Putnam as a town has been seriously incommoded by the uncertain tenure of its roads. It has been exceedingly difficult to trace the roads of three distinct towns to their original layout. In several cases it has been made evident that there was no layout, but that in confirmation of the modern development theory the roads were slowly evolved from Indian trails and “trod out paths. This is very notably true of the original east side road, between the tipper and High Falls, which must have existed as a trail or mode of communication from time immemorial. The road west side of the river was made, as we have seen, by order of the town of Woodstock, about 1700, crossing Mill river or Muddy brook just below Peter’s brook, and thence southeast diagonally over the falls, past the old Killingly burying ground, and onward around the base of Killingly hill. In the deed describing Deacon Eaton’s farm west of the Quinebaug, the Providence road, it is said ” crosseth its southeast corner,” and another road passed through his land, “formerly laid out from Hartford to Mendon.” This road, laid out before 1700, must have run nearly north up the Quinebaug valley and connected with what was known as the Old Connecticut Path at the crossing below the site of the present New Boston, but it was probably not a common thoroughfare, as we find no other trace of it. It is altogether probable that there was a ” trod out ” road east of the river also, extending south to Plainfield and Norwich. As a matter of fact, we know that there has been such a valley road as far back as can be traced, that the first surveyors of this wilderness land found away to get there, and that a rude track had been trodden out and made passable before the actual settlement.
In consequence of the total lack of record of “Town Acts” in Killingly for more than twenty years after its organization, we are left in ignorance of its first attempts at road making. The country road, as it was called, leading from Plainfield to Boston, laid out by government before 1700, passed through Killingly, and was nearly identical with the north and south. road now passing through the same section. It has been twice re-surveyed and laid out, but no change has been made in its general bearings. The first surveyors found it easier to run their line west of Killingly hill, but in the “perambulation of 1731 ” the road was made to ascend “to a heap of stones on a rock upon the hill,” and so on over its summit. In 1721 a cart path from Pomfret to Providence was opened under the supervision of Nathaniel Sessions, crossing the Quinebaug over Sabin’s bridge, and thence over the former road cut through by Aspinwall, making it passable for wheeled vehicles. The above roads are all that can be identified prior to the establishment of Howe’s mills. Efforts were then made to increase accommodations. A private road or bridle path leading from the bridge to Perrin’s farm and the Gary district was improved and made a public highway, and a bridge thrown over -Mill river in 1732.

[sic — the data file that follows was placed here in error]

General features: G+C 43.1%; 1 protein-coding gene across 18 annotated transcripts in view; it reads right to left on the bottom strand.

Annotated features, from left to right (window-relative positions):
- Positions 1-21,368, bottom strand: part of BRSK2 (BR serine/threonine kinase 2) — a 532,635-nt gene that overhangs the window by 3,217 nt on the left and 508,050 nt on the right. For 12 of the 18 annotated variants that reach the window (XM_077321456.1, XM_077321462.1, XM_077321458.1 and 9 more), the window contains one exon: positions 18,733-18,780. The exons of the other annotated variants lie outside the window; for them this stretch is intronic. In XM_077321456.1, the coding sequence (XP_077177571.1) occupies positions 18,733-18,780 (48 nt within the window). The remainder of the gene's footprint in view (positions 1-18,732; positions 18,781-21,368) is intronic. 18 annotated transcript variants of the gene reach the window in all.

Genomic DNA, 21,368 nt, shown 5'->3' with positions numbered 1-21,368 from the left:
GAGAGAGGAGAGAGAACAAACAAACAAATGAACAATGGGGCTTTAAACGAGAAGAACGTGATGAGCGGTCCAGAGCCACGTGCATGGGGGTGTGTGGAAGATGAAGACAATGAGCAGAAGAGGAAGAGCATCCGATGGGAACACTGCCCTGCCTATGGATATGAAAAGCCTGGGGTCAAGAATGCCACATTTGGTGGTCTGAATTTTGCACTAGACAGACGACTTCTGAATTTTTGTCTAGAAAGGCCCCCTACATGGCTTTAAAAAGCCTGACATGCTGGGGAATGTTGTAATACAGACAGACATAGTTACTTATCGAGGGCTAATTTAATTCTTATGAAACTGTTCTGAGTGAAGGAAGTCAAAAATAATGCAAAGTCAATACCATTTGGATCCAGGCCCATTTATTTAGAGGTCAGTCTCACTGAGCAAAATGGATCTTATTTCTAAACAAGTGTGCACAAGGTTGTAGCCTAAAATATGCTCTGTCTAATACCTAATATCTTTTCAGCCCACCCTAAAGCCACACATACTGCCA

Sabin’s bridge was reconstructed or thoroughly repaired by Samuel Cutler, a distant relative of Captain Isaac Cutler, who was now living at the north end of Killingly hill., He then petitioned the general court for forgiveness of country rates, license to keep a place of public entertainment, and for a committee to lay out a road from Sabin’s bridge over Killingly hill, past his dwelling, at a place called ” The Four-fanged Oak,” and eastward to intersect with the Providence road, thereby preventing the long journey round the base of the hill. This new road he averred would be a great convenience to travellers, and indeed was “now travelled on but not yet laid out.” His requests were all refused, but undiscouraged he applied to the town authorities, who in August, 1732, warned a meeting “to consider of altering the country road that goes through the town towards Providence at the west end, in order to meet a road laid out by the town of Pomfret, at David Howe’s mills.” The town voted not to alter the road,” and thus it happens that the road leading from Putnam to the north end of the Heights, was left to evolve itself, not having been laid out by lawful powers. This persistent refusal may have been caused by the fact that “Sam Cutler ” was not considered as sound as some of his neighbors and was inclined to speculation. He succeeded in obtaining release from rates for his services upon the bridge, but the Fourfanged Oak Tavern ” and highway passing thereby were not granted.